Because memoir by its very nature, is only a small window into the author’s life, one of the delights of writing memoir is discovering the best frame for that window. I remember an afterschool art class in which we were given a view finder (a black cardboard mat of about six square inches with a one-inch square hole cut in the center). We walked into the woods holding our view finders in front of our faces, looking for a view. Eventually I found a mossy root that entered and exited that small window in a way that intrigued me, and I sat down with a sketchbook to draw it. Memoir is similar. A small scope is all that’s necessary. Some memoirists choose to write only about their depression, or their travels, or their cultural identity. Spiritual memoirists choose their sacred journeys. You can select a significant portion of your life, or a few years, or a single day. Regardless of the frame, some material comes into focus and other material-the majority of the woods, in fact-is left out of the picture. And that’s okay. Despite my drawing’s small scope, it conveyed the lush and creeping wooded environment. Whatever cross-section of life you choose to portray reveals the essence of the whole.
The peculiar and thrilling thing about framing is how much control it gives you, and also how little. As an author you decide what appears inside the frame and what does not. If you’re most interested in exploring how your family’s religious traditions affected your childhood spirit, you don’t have to disclose your recent divorce or ninth-grade sports injury. Scott Russell Sanders’ short memoir “Amor and James” explores his childhood obsession with the BIble, which was fed by a difficult family life. Sanders wants the reader to know why he read voraciously without having to explain the family’s problems. And so he draw a line:
Reading Amos was like listening through the closed door of my bedroom to my parents quarreling. The words were muffled, but the fierce feelings came through.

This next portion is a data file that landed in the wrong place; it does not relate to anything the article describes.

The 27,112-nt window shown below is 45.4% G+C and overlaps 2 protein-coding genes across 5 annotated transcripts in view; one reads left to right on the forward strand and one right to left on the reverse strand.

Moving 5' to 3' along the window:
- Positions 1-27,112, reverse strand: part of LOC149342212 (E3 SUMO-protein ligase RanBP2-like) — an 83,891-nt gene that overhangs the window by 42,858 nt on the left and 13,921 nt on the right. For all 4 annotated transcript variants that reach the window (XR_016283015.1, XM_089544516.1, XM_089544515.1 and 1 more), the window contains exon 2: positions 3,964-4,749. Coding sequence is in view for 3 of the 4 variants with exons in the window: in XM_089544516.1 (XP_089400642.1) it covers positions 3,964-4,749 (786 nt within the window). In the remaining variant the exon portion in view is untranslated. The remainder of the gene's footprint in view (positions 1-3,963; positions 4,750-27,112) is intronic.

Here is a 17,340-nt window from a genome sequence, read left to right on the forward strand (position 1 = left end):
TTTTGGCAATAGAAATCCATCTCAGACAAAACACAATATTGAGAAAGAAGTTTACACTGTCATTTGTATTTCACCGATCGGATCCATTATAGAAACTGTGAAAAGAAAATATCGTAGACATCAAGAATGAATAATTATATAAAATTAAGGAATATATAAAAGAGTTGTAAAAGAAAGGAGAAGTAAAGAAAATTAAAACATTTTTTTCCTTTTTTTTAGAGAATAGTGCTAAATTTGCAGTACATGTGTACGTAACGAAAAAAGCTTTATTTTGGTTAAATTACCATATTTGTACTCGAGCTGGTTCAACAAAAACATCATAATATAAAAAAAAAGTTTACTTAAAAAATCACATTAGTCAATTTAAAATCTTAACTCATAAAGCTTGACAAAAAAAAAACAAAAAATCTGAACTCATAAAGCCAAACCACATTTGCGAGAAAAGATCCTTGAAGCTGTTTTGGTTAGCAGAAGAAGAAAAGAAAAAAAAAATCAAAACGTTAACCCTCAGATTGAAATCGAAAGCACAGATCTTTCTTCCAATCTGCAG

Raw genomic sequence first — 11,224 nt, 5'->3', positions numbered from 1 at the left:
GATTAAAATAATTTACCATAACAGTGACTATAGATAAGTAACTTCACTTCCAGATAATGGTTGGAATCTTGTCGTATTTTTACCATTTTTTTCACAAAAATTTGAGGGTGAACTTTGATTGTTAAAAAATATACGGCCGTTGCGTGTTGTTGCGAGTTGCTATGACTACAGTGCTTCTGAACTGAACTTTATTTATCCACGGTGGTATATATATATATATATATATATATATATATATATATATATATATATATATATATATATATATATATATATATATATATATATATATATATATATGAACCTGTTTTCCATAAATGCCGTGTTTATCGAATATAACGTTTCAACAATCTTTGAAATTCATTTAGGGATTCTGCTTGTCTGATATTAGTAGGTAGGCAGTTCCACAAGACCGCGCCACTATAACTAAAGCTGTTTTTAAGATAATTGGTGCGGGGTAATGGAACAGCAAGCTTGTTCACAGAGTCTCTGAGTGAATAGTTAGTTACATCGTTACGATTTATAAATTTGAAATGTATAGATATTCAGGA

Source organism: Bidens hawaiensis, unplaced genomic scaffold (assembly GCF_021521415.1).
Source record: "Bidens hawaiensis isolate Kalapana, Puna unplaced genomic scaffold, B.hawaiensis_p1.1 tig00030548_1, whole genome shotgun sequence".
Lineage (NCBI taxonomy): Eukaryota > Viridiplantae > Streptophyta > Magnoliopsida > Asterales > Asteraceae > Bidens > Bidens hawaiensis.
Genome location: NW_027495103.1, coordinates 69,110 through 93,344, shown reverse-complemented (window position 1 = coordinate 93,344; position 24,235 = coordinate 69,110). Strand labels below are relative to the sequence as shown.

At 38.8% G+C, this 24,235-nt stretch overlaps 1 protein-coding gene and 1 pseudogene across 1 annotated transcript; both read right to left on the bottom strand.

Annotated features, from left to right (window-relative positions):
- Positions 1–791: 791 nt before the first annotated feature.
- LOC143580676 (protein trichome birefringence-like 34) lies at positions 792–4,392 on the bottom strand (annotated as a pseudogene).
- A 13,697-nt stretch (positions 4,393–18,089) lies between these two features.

Why my parents fought is another story, and a long one, featuring too much booze and too little money. For this story, I can only say that their shouts and weeping drove me to scour the Bible at age twelve in search of healing secrets.
Indeed Sanders was written elsewhere about his father’s alcoholism. Here he exposes the edges of his frame, what he is and isn’t allowing the reader to see. Sanders lets us know only as much as is necessary to understand his relationship with the Bible, the subject at hand.
Although you control what is visible in your memoir and what remains hidden, ultimately the content is not your decision. The story itself has the final say and often dictates directions you would rather not go. You may want to write about your relief at finding a church home, but in order for that story to make sense you must include the decade of disconnection and searching that preceded it. Or you may want to honor your grandmother by describing how she knit mittens for all the kids at the neighborhood center, but you are reminded of finding mittens with horrible, misshapen thumbs in her basket after she died. You may find that your real story isn’t simple or happy. Although memoir allows many creative choices regarding what you write and how you write it, the story always holds you accountable.
Spiritual memoir demands the truth. The story of a spiritual life has a will of its own, and you write in its service.
from “Writing the Sacred Journey: The Art and Practice of Spiritual Memoir” by Elizabeth Jarrett Andrew, Skinner House